Bible Readings for January 15th
Back in Genesis 12, we read that Abram had distrusted and disobeyed Yahweh by going to Egypt because of a famine in the land of Canaan. On top of the sin of leaving the place where Yahweh had told Abram to remain, Abram also lied to the pharaoh of Egypt, telling him that his wife was merely his sister out of fear for his life. Before the truth came out, Pharaoh dealt well with Abram for Sarai’s sake, giving Abram much wealth, including “female servants” (Gen. 12:16). The plot of Genesis 16 turns on Hagar, one of the female servants Abram received in Egypt.
The focus of Genesis 16, however, is not on Hagar but on Abram’s wife, Sarai. Sarai is the first among a long line of women in the Bible who face infertility, including Rachel, the wife of Jacob (Gen. 29:31); the unnamed mother of Samson (Judg. 13:2); and Hannah, the mother of Samuel (1 Sam. 1). Why do you think God uses infertile women in his story so frequently?
Part of the answer, I think, lies in the fact that infertility is an utterly helpless condition, especially in the days before any level of effective medical treatments were available. As such, infertility is a perfect illustration of the helplessness of the world in sin—we are totally dependent upon the promised offspring of the woman coming to crush the head of the serpent (Gen. 3:15), but we cannot cure fertility problems that prevent offspring from coming at all.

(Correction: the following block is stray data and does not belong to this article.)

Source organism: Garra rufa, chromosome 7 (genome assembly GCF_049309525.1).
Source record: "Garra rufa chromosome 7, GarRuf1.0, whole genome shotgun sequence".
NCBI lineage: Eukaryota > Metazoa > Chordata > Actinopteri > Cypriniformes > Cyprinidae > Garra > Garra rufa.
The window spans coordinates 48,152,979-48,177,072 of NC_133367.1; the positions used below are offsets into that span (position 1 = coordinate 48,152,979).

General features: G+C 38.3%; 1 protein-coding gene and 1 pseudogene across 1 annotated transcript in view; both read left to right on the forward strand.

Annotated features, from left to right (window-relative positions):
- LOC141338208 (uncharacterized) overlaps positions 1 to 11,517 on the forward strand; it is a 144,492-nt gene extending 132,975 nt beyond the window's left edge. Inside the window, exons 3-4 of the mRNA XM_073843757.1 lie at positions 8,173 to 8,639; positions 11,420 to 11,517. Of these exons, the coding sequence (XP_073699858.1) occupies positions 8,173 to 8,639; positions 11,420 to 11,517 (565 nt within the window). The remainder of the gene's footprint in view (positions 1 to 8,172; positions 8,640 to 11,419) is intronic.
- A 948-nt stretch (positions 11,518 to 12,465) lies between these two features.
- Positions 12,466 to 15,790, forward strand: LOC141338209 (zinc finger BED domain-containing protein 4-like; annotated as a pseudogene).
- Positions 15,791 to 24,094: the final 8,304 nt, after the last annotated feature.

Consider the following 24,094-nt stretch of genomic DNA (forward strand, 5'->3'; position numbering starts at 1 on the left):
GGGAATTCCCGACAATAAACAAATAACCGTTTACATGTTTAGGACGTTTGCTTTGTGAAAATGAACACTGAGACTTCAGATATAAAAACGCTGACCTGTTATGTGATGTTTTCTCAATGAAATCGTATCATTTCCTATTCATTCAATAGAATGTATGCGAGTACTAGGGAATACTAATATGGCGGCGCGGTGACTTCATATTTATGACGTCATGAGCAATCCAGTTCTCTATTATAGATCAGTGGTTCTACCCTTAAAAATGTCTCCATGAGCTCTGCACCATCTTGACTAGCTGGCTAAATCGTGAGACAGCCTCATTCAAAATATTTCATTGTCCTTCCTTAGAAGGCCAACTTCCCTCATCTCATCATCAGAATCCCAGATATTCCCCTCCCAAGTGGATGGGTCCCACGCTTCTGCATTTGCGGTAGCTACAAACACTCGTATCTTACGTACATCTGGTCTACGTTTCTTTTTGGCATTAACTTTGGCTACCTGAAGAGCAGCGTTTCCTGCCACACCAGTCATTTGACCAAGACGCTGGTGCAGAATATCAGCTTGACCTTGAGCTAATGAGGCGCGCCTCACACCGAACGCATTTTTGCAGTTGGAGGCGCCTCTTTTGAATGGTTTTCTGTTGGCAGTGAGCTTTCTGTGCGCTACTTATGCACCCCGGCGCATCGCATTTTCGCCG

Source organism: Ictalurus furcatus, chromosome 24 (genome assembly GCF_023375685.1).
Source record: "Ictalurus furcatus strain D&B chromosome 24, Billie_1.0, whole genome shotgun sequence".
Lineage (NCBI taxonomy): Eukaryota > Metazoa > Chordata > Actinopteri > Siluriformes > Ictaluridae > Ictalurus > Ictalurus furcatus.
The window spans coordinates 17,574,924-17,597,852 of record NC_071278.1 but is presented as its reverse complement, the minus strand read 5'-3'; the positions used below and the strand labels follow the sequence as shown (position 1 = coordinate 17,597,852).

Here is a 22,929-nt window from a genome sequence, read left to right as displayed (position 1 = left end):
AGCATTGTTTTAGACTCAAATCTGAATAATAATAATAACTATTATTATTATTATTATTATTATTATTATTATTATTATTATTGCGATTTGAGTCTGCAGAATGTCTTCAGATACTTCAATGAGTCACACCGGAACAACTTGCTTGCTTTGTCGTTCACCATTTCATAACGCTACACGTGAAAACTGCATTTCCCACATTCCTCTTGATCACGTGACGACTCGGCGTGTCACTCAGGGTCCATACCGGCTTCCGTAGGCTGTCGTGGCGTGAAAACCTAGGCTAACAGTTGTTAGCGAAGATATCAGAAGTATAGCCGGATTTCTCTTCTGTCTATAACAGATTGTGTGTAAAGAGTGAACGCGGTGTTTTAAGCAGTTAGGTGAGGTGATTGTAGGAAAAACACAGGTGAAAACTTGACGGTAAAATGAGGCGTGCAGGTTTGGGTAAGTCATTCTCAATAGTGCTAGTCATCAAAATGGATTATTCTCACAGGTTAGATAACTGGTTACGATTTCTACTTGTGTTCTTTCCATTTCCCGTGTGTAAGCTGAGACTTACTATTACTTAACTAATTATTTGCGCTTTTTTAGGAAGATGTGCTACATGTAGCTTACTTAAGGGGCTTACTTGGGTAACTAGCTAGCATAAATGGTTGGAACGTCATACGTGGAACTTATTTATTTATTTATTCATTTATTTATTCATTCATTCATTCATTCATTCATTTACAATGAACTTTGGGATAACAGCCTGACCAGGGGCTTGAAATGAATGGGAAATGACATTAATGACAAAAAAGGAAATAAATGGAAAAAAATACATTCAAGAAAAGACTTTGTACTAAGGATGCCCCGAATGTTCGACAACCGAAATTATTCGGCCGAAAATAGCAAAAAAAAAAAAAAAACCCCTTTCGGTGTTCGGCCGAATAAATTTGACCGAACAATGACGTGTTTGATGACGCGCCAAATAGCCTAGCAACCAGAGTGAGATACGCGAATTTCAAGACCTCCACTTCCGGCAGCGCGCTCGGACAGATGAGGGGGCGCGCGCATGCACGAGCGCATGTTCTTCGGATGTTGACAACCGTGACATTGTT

Also, we recognize in these stories God’s great love for these women who were the subject of ridicule and shame because of their condition. God continually draws barren women to the center of his story because he loves them and because he gains a special kind of glory by bringing life out of their barrenness. Accordingly, it is no accident that God’s own Son was born to a woman who was infertile by virtue of having never known a man sexually—Jesus was born of a virgin so that God would be glorified even in the conception and birth of Jesus.
But Sarai does not understand this—nor would we have, if we had been in her place. Out of desperation, she attempted something that made sense according to the customs of the day by giving her Egyptian female servant to Abram to be a surrogate mother. Of course, Hagar’s pregnancy only compounds Sarai’s shame and misery rather than offering any kind of comfort.
The story of Hagar, Ishmael, Sarai, and Abram is far from over, but today, meditate on this question: Are there places in your life where you are applying human solutions to overcome weaknesses that God may be giving you for his own glory? Is it possible that you may not be solving your problem but only creating additional problems by acting out of impatience and desperation?
Scripture quotations are from The Holy Bible, English Standard Version copyright © 2001 by Crossway Bibles, a division of Good News Publishers. Used by permission. All rights reserved.